Australians need to take greater responsibility for their personal debt
According to latest available Australian Bureau of Statistics (ABS) figures the average Australian household debt of more than $250,000 is increasing. It’s an even scarier number given signs of a slowing global economy, a substantial decline in house prices in Australia’s most populous States, and that owner-occupier housing accounts for 56.3% all personal debt.
Our national household debt to disposable income ratio is more than 180%, and those owner-occupier mortgages represent about 60% of banks’ total assets. Thus, any flow-on domestically from even minor predicted increases in rates in the US, could cause significant financial harm to individuals in particular and the Australian economy in general.
The Reserve Bank of Australia (RBA) is close to running out of options for exerting any significant control on the economy. It‘s therefore high time Australians shouldered more responsibility for personal debt.
Easier said than done of course
Macks Advisory is not suggesting shouldering that responsibility will be easy, especially when income growth is expected to remain low. However, there was a helpful wages growth in the private sector of 2.3% in 2018, the highest increase in four years. But the fact remains, there’s clearly a pressing need for Australians to reduce debt in their own and the nation’s best interests.
Global comparisons of household debt are usually made looking at total owed as a percentage of net income, and on that basis Australia’s ranks fourth behind Denmark, Netherlands and Norway. Americans’ household debt at fifteenth, is way down the list of 23 of the world’s major economies.
Consider what constitutes personal debt in Australia. As well as owner-occupier housing mortgages that account for more than half of it, there is investor debt associated with rental properties or shares that makes up another 36.5%. Personal loans (most commonly for cars, consumer goods and holidays) account for 3.1% of personal debt. Loans for student education particularly for the HELP program (formerly known as HECS), account for another 2.1% of personal debt, and the remainder is credit card debt that despite its substantial volume, is 1.9%.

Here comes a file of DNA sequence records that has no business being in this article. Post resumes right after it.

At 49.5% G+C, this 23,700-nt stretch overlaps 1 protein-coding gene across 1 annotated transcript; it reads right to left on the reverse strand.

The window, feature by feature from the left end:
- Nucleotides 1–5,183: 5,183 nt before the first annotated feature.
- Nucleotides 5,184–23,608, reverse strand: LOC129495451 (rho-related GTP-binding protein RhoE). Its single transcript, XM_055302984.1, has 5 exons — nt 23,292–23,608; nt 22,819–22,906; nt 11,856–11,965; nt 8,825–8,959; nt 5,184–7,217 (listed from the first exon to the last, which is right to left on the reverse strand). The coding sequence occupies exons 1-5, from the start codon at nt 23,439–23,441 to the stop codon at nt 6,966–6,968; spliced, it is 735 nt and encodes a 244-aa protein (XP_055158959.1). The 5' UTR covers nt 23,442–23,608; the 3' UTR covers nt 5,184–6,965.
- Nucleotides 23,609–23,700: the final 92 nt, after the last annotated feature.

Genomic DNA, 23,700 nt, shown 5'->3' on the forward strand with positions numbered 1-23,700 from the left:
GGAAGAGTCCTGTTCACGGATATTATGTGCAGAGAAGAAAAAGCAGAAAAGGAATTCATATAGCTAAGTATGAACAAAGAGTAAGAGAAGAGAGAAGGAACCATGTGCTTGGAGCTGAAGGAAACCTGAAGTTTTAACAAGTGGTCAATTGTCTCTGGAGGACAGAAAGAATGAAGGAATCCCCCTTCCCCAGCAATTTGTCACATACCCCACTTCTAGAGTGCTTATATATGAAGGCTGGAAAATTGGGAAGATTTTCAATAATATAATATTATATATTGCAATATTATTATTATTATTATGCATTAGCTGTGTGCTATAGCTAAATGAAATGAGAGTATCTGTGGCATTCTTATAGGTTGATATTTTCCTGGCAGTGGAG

RBA Governor Philip Lowe put these percentages in perspective when he told the Parliamentary Committee on Economics in February that “protracted” low growth in household incomes combined with dented confidence from falling house prices, meant purchases from so-called disposal income was running at less than half its usual level. For a decade there has been an annual growth rate of 6% in such spending, down to 2.75% according to latest ABS figures.
When comparatively high household debt occurs in conjunction with a population’s inability or disinclination to spend, an economy’s prognosis is problematic.
Implications are wide ranging
Household spending is almost 60% of Australians’ total spending, which makes it an important factor in the health of the economy, which is why Mr Lowe is concerned by its decline, and why he therefore wants to see wages growth increasing faster than it is.
There’s little more the RBA can do to help retain the nation’s economic health let alone boost it, having kept interest rates unchanged for a record 31 successive months at a record low of 1.5%. Nonetheless Westpac’s highly respected chief economist Bill Evans has predicted it will exercise what little room is left to manoeuvre, by dropping it even lower, some analysts forecasting a change before the end of the financial year, possibly down to just 1%.